Note that McAdams is using a master narrative, a myth, common to modern anthropological studies. In his review of The Dawn of Everything: A New History of Humanity (2021) by David Graeber and David Wengrow, William Deresiewicz summarizes the conventional story told by scientists from Hobbes and Rousseau to Diamond and Harrari to McAdams:
Once upon a time, human beings lived in small, egalitarian bands of hunter-gatherers (the so-called state of nature). Then came the invention of agriculture, which led to surplus production and thus to population growth as well as private property. Bands swelled to tribes, and increasing scale required increasing organization: stratification, specialization; chiefs, warriors, holy men.
Eventually, cities emerged, and with them, civilization—literacy, philosophy, astronomy; hierarchies of wealth, status, and power; the first kingdoms and empires. Flash forward a few thousand years, and with science, capitalism, and the Industrial Revolution, we witness the creation of the modern bureaucratic state. The story is linear (the stages are followed in order, with no going back), uniform (they are followed the same way everywhere), progressive (the stages are “stages” in the first place, leading from lower to higher, more primitive to more sophisticated), deterministic (development is driven by technology, not human choice), and teleological (the process culminates in us).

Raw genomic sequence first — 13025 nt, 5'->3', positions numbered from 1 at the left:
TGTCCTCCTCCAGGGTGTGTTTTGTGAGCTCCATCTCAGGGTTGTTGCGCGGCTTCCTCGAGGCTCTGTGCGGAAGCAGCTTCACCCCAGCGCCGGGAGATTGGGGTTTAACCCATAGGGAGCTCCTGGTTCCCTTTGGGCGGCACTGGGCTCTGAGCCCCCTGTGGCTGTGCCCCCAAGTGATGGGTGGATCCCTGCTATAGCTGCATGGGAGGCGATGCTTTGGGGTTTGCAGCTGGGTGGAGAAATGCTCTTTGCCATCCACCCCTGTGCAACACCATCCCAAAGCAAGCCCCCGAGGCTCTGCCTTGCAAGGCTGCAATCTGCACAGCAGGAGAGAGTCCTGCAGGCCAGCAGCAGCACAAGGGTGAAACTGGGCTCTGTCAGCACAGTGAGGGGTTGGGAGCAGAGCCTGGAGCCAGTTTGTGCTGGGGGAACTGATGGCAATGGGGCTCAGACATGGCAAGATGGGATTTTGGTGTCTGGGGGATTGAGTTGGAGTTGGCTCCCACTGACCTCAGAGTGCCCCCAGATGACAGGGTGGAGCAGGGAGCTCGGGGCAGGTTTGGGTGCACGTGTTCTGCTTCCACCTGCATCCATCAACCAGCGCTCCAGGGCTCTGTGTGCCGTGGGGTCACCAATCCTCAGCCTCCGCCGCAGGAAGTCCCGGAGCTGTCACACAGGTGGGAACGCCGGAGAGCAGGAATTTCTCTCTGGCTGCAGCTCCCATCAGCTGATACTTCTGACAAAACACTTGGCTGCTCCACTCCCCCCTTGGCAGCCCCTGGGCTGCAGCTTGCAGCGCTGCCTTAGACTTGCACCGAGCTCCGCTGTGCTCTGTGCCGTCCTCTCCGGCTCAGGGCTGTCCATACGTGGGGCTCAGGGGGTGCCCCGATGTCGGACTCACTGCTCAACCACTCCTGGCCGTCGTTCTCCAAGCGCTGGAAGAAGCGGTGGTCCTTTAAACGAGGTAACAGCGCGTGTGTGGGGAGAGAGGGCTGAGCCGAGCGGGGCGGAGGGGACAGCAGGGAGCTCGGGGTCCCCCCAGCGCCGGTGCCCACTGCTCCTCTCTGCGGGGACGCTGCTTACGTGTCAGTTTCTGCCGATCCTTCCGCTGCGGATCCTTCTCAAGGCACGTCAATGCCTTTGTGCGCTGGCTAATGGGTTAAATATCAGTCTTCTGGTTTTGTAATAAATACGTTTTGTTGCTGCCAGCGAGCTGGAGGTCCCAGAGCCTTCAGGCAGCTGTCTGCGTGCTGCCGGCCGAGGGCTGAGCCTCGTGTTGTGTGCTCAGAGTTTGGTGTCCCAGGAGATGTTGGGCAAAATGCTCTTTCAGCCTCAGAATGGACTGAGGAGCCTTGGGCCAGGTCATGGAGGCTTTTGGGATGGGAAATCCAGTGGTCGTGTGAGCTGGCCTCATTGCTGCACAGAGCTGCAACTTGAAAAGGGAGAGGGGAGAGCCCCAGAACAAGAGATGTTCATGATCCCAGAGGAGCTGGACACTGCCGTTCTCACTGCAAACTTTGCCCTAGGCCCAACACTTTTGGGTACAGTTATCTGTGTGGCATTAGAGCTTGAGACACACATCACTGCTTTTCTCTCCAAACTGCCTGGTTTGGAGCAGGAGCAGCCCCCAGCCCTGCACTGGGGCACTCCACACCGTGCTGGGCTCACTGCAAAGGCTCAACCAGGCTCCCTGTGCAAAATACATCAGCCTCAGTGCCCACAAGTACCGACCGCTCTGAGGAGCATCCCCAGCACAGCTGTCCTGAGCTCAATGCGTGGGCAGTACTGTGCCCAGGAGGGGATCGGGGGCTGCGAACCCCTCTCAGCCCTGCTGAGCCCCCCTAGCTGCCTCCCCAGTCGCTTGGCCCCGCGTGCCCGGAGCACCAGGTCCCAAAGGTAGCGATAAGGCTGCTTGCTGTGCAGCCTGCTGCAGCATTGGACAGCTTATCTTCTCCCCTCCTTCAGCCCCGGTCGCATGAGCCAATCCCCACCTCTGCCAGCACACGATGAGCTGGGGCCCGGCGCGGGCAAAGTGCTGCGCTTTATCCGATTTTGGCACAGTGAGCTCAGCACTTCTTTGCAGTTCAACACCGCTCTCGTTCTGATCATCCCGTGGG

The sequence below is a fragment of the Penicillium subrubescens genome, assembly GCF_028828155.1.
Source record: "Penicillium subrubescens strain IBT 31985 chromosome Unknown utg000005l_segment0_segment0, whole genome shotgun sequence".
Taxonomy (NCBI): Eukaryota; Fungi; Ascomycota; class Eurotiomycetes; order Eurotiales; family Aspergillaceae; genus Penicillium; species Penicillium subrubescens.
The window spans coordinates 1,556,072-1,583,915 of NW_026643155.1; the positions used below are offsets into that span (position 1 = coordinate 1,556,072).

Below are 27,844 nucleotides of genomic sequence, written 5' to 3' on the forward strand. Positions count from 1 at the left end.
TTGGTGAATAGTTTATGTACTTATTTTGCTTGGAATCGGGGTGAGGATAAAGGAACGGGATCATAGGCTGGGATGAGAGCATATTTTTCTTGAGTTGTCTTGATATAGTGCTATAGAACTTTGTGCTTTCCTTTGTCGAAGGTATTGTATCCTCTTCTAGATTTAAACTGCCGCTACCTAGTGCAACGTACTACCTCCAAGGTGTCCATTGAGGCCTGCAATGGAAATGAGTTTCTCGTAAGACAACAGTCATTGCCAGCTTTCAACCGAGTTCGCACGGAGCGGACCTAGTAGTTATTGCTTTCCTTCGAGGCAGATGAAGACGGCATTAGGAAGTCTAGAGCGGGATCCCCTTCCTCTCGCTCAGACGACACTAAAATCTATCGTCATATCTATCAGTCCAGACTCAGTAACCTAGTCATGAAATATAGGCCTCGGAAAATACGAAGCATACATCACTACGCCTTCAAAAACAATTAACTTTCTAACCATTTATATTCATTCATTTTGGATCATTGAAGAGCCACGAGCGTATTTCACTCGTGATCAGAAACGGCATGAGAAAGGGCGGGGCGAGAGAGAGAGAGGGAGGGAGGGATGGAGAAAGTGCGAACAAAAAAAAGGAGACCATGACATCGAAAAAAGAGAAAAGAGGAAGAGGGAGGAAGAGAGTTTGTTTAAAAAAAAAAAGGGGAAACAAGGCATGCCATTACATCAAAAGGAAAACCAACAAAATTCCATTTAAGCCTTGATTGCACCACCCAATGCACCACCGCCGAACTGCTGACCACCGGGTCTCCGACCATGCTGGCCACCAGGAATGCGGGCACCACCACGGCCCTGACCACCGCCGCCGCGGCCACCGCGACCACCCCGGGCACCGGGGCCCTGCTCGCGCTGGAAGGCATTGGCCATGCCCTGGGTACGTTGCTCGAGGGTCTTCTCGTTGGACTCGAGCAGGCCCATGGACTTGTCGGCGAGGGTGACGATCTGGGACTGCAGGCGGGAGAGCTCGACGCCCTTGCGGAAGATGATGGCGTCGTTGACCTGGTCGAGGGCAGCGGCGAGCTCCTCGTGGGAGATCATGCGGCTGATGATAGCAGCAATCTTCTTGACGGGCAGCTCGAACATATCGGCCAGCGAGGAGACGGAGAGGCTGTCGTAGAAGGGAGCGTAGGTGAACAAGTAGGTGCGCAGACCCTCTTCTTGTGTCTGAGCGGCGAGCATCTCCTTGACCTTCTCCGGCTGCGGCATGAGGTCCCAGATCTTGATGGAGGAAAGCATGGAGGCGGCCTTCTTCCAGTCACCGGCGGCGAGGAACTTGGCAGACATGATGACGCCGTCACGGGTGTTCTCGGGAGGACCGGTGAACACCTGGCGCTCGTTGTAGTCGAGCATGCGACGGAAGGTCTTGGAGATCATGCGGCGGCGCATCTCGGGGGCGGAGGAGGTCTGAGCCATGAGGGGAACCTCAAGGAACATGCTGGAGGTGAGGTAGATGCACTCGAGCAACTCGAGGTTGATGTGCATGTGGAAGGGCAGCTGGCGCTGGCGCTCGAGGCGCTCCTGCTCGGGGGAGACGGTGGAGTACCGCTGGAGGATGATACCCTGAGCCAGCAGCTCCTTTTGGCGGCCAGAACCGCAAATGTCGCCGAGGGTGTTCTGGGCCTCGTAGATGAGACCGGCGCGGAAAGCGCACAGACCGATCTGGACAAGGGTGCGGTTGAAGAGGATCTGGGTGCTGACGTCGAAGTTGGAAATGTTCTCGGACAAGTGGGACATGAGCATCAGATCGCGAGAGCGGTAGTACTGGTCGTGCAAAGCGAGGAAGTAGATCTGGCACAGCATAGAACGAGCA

It's a wonderful mythic story of human progress, widely accepted by the academic community and very complimentary of us moderns as we are the crowning achievement of humankind, the very best that humanity has to offer.
But Graeber and Wengrow say the story is wrong. They offer exhaustive facts dug up in the past 100 years that counter the story. Still, academics are more than reluctant to give up the story and what it implies about humanity and themselves. They like their myth, and they will fight to protect it.
So do we all.